10. Let’s see, … the doctor numbers every pellet on the X-ray and removes them in that order. Then, takes one last pic to be sure. That must be how you get them all.

  11. Sounds like I need to get some sheetrock and go to the swamp with some 00 buck, 00 reduced recoil buck, 1 buck-if I can find it, and some flechettes.

    • Remington also has a Disentegrator frangible 00 buck. I just ordered some to give it a whirl.

      • Awesome. I’d like to know how it goes, Cujo. I am bound for Oregon so I will be having some ‘tests’ as well. 😉

    • I did some more reading on these tests, Cujo. Seems #4 and #1 buckshot will penetrate 6 sheets of drywall. In those same tests the guy stated that 9 mm, .45 ACP, and M-193 out of an AR all penetrated all 12 boards. The 00 Buck penetrated 8 boards, but was stopped by the 9th. A slug goes through all 12 boards.

      The kicker is that birdshot WILL go through 2 sheets of drywall and stick in the third. That’s any interior wall in the average home. So the benefit of using birdshot in the penetration instance would seem to be non-existent (according to these tests). So why chance it at all?

      A fact that I have come to live with is: if you want to stop an attacker effectively you will have to learn to use your weapon in such a way so as to not have the rounds that do go ‘out’ not go out anywhere ‘bad’.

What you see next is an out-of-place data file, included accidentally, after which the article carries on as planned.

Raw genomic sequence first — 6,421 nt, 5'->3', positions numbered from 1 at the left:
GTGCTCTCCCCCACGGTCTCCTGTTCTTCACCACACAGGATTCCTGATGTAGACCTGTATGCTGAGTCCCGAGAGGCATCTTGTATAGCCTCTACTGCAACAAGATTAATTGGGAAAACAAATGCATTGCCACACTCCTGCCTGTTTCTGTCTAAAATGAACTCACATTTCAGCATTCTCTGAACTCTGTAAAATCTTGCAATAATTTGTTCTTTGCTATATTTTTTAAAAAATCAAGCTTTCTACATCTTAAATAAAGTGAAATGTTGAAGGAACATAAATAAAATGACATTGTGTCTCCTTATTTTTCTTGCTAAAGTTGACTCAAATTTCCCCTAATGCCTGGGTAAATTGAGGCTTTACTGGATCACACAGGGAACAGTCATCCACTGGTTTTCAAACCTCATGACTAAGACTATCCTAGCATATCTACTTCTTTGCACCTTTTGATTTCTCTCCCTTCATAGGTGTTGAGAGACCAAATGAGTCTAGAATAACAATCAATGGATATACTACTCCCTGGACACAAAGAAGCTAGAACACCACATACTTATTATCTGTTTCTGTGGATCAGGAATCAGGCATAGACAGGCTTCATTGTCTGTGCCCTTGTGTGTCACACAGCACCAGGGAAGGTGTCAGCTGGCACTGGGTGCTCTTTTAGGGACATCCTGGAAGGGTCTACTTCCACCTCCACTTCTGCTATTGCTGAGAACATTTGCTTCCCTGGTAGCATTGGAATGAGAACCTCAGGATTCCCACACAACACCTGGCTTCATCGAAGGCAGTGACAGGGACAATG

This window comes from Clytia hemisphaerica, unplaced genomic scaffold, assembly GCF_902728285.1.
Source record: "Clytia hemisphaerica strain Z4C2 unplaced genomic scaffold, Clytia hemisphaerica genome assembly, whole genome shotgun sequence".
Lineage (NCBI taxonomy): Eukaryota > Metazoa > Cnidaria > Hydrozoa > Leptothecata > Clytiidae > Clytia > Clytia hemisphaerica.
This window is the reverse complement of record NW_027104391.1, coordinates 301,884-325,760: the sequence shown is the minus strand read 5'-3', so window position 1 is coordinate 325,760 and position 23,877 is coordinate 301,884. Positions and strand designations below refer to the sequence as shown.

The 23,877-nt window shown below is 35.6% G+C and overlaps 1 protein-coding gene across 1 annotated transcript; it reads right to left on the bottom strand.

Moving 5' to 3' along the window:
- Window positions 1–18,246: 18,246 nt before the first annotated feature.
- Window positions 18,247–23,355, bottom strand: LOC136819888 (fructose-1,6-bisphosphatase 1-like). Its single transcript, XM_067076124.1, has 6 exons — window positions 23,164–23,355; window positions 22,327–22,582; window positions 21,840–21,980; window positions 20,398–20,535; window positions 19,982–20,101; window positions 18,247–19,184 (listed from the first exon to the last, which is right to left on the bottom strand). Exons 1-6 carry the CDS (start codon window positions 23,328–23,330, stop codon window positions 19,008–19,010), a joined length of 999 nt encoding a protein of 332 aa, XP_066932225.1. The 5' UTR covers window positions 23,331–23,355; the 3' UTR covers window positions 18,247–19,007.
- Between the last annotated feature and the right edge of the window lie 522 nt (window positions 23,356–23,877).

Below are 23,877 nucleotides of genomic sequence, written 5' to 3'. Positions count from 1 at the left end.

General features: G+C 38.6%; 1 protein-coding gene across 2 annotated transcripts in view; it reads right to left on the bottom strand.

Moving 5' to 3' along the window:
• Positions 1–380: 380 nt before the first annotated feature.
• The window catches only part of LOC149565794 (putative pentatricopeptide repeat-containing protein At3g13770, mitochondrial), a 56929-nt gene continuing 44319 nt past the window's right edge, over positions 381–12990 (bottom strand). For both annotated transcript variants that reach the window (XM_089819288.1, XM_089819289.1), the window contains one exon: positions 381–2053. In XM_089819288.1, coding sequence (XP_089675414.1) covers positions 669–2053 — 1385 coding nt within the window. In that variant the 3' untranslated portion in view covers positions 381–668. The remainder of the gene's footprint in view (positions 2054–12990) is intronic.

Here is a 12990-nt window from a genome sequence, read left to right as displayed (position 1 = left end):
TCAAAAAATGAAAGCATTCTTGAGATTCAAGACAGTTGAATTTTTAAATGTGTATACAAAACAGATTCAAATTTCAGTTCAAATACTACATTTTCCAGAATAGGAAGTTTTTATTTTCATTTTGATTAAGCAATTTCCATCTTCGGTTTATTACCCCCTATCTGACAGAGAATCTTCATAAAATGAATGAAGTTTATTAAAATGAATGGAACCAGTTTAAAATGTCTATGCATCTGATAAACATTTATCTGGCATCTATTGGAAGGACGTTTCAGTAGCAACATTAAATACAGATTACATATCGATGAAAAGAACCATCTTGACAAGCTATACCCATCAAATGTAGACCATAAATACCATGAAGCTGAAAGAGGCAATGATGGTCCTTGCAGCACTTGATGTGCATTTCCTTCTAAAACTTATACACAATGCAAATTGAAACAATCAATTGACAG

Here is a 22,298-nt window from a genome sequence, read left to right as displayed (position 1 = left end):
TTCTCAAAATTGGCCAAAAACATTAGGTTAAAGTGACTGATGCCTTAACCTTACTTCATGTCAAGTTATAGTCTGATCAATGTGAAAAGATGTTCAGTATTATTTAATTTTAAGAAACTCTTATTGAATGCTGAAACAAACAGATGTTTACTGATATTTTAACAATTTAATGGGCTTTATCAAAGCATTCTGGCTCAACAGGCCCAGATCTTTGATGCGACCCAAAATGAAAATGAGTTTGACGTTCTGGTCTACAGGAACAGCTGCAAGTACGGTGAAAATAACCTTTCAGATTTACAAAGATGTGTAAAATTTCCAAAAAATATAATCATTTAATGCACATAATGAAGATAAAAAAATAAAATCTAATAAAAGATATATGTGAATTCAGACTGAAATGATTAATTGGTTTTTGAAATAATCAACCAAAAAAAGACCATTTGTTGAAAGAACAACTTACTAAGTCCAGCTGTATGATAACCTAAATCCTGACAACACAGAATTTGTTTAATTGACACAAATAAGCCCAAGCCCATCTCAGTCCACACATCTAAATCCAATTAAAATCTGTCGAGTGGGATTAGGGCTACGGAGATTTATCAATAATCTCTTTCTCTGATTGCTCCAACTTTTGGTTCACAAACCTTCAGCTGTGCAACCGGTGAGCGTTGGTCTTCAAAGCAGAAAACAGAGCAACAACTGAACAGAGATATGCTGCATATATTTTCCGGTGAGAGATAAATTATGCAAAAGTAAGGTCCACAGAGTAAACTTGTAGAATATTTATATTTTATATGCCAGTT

• True. That’s why I prefer the powerful, but fewer pellets, of the 00 buck. I’ve seen what it will do in real life, and think for ultimate close range-12 ga buckshot is king. I’m gonna try and document some tests, I’ve just ordered 00 buck frangible, 00 buck reduced recoil, 00 buck regular, #1 buck, #4 buck, flechette loads and #2 steel-all 2 3/4. Time for some fun.

      • Very interesting, Buuurr. Since I’m not going to use a shotty for home defense, what are the odds of a solid center mass hit from a .40 cal. hollowpoint overpenetrating the BG and passing through sheetrock with lethal potential? My neighbor would like to know. 🙂

        • Sounds like I need to add a couple of canned hams and some denim or leather to the mix.

        • I don’t know, Ralph. I haven’t looked up .40. I would say with hollows they would have the same potential or more than buckshot to go through the center mass. But I don’t know for sure. I guess it would depend on if the buckshot was plated or tear away shot.

  12. Use a “cut shell”. Using a knife, score the shotgun shell slightly less than halfway up and slightly overlap the score (cut) by maybe 4mm. Be sure to do it below the plastic pusher in the shell. This will keep smaller shot closer together at short to mid ranges. Google “cut shotgun shell” for a better idea of what I am trying to convey here.